And just having a power threat like Stanton in the middle of the lineup can make a huge difference that won't show up in his own personal stats.
Giving up their best position player prospect (Xavier Bogaerts), best pitching prospect (Matt Barnes) and a starting pitcher with upside who can step into the rotation in 2013 (Rubby De La Rosa) seems like a good return to me.
In addition to opening a spot for the team's top prospect, Christian Yelich, in the outfield, the Marlins would get their third baseman of the future in Bogaerts, a 20-year-old with huge offensive potential currently playing shortstop in Double-A.
A 2014 rotation led by three big-time arms in Jose Fernandez, Barnes and Rubby De La Rosa also has to be intriguing to the Marlins, who have a fanbase with very little to be excited about these days.
Why won't it happen?
Stanton will still have three years left of team control after the season and his value could be even higher if he finishes the season healthy. There will also be more teams bidding on his services and teams will have another amateur draft under their belt, meaning more prospect depth in their farm system.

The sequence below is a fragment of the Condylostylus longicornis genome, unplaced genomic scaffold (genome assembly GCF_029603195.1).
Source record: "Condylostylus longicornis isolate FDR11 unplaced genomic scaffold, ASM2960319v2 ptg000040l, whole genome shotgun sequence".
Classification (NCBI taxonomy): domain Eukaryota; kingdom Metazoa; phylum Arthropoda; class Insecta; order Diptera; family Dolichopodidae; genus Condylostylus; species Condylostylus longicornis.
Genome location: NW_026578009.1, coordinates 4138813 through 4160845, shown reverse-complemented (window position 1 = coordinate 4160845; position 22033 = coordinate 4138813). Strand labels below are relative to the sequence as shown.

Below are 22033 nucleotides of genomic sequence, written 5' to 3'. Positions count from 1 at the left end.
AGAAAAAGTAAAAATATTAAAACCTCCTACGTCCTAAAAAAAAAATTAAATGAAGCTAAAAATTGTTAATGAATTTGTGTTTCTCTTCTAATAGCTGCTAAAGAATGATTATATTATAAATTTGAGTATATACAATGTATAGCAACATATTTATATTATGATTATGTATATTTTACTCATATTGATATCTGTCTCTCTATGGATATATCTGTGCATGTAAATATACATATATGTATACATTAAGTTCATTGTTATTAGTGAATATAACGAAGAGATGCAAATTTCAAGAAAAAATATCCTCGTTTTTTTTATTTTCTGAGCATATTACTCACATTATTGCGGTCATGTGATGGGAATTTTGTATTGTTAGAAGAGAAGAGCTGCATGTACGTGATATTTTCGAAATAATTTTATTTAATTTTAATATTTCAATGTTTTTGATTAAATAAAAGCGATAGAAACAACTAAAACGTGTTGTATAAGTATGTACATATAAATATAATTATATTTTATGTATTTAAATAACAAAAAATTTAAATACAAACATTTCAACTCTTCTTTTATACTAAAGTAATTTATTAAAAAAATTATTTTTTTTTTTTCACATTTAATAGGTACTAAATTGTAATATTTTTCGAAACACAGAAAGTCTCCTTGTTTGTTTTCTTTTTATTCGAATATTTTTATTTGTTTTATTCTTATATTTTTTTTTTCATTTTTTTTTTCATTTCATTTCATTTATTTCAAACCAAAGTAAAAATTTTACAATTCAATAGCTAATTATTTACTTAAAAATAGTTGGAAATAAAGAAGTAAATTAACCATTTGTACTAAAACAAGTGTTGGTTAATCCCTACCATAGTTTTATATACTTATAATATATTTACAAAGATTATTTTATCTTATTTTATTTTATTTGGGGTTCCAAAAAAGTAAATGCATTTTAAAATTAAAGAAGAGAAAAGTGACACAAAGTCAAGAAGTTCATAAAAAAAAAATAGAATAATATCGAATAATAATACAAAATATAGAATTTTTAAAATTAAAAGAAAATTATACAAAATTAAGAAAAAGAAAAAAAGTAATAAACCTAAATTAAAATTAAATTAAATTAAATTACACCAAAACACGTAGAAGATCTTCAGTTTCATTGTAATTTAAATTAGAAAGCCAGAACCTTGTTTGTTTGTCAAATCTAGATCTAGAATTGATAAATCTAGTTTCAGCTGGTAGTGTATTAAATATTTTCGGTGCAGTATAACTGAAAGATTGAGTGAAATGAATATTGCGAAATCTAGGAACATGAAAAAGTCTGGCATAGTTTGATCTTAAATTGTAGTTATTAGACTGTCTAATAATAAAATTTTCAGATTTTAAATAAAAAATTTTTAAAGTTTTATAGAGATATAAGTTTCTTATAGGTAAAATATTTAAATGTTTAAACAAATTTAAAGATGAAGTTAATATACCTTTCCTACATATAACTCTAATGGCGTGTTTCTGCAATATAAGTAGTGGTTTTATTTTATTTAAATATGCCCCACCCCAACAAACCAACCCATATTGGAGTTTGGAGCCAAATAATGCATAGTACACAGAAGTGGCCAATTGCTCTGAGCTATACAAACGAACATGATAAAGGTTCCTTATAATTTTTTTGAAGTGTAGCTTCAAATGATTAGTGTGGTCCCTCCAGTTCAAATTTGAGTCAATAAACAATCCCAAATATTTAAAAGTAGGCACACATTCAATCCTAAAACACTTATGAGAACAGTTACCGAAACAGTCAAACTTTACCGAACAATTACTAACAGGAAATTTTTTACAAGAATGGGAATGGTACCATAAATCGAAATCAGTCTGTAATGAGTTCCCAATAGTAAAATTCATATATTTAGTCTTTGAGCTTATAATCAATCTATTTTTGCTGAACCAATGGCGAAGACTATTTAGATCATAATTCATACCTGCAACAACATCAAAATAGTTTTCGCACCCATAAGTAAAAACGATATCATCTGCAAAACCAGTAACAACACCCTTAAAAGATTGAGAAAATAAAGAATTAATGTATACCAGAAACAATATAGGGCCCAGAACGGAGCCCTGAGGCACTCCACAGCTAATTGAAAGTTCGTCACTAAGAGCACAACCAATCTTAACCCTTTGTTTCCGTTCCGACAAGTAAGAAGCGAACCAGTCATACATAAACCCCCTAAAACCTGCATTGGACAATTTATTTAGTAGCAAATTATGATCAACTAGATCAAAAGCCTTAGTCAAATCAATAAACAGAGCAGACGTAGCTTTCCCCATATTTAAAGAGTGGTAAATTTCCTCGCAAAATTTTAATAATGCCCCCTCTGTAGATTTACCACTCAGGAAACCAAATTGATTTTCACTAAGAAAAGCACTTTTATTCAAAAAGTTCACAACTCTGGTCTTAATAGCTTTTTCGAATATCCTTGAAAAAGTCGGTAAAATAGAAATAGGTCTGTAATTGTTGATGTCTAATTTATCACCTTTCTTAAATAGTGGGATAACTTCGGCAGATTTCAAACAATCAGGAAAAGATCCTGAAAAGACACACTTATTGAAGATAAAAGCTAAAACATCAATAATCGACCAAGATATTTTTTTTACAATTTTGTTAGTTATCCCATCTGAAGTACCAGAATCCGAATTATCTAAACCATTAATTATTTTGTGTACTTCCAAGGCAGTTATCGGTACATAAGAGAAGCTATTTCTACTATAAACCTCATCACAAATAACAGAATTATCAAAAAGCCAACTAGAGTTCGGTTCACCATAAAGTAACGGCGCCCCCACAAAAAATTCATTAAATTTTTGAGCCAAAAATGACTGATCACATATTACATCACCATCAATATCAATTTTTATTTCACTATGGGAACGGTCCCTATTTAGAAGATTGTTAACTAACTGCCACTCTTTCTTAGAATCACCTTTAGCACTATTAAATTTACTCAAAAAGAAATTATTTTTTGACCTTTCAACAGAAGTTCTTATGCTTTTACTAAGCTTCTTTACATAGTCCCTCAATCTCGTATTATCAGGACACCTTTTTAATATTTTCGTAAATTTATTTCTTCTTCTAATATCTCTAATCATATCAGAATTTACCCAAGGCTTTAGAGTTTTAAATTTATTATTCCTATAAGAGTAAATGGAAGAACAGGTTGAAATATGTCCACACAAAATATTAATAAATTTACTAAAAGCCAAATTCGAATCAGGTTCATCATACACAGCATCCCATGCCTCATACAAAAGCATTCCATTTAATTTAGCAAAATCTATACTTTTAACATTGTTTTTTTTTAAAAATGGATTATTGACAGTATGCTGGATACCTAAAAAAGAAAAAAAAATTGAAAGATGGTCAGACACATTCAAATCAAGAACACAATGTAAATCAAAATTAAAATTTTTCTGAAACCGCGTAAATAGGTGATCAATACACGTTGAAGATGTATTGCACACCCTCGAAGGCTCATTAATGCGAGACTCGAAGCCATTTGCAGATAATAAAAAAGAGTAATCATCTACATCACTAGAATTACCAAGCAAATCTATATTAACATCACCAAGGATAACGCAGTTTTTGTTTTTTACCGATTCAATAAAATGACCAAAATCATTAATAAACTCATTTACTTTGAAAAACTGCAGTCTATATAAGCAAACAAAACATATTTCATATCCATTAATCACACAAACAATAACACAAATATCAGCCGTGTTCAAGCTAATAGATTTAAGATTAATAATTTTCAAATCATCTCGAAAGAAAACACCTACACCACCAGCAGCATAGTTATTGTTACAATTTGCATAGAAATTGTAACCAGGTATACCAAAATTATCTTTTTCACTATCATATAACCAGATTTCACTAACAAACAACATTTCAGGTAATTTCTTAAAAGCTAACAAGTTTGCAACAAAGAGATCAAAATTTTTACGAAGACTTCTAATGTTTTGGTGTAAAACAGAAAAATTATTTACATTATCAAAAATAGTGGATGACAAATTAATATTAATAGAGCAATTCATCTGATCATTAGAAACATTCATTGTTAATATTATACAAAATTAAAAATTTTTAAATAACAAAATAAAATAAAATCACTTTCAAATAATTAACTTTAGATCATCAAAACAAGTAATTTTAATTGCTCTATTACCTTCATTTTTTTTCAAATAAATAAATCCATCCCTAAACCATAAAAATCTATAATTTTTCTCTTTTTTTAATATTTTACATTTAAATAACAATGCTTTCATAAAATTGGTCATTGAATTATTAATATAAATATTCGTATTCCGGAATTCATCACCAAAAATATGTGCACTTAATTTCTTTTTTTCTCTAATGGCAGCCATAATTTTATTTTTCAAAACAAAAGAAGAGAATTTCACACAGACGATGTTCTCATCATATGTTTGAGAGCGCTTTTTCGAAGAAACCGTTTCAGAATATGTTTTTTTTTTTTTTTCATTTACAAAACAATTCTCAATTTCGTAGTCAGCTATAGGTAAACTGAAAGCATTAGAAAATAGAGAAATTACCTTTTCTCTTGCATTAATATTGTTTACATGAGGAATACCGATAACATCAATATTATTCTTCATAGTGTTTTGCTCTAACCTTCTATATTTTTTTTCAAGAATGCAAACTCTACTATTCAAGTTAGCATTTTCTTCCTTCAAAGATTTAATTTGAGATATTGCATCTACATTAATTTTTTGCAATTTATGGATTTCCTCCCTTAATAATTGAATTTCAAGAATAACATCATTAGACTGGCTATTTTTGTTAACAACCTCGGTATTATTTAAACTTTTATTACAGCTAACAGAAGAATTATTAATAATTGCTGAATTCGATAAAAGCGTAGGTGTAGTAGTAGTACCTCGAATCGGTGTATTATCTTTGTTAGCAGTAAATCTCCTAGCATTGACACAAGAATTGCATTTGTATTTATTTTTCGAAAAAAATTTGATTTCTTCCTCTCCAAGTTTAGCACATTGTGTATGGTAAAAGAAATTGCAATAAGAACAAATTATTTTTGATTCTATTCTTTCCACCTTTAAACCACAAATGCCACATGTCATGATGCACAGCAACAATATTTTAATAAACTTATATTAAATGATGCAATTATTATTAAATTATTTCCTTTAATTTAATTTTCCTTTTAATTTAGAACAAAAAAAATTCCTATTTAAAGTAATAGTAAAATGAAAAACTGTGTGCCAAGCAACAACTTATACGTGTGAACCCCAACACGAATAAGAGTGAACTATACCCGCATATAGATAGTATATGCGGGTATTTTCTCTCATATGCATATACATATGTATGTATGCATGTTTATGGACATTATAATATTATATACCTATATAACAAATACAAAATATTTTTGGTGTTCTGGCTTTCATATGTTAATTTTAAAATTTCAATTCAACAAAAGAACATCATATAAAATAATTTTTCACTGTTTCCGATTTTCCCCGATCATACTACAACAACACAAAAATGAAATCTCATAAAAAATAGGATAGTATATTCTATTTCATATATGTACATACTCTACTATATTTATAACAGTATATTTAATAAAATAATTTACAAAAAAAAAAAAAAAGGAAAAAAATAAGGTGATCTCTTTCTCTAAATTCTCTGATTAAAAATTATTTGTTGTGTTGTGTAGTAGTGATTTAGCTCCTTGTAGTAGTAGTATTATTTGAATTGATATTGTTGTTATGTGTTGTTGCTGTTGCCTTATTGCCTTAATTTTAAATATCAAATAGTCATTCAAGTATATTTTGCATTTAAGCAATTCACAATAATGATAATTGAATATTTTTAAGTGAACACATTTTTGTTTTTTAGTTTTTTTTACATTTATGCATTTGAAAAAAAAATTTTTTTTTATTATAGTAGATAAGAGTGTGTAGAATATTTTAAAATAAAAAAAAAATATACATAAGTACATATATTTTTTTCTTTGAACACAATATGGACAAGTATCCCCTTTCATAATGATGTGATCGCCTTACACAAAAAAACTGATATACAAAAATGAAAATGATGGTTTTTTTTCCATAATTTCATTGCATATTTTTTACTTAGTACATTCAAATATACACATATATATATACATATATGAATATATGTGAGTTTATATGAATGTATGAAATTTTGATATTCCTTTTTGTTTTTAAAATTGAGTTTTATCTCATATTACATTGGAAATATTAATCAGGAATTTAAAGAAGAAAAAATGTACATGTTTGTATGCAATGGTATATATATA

So it probably makes more sense to wait and ask for even more.
With a promising streak at the end of April (18-for-47), Dustin Ackley appeared to be sending the message that the second-base job in Seattle was his and prospect Nick Franklin wasn't going to take it away from him.
But with just five hits in his last 30 at-bats, the No. 2 overall pick in the 2009 draft could be running out of time.
The 22-year-old Franklin, who is playing both shortstop and second base for Triple-A Tacoma, has a .982 OPS in 30 games and appears very close to knocking down the door to the majors.
The question is whether he'll take over at shortstop, where Brendan Ryan and Robert Andino aren't even hitting their weight, or second base, where he's a much better fit defensively.
Here's the solution. Trade Ackley to a team with a hole at second base, like the Blue Jays, giving him a change of scenery and a chance to escape the high expectations that have come with being a high draft pick, a team's top prospect and having a very impressive rookie season in 2011 (.766 OPS).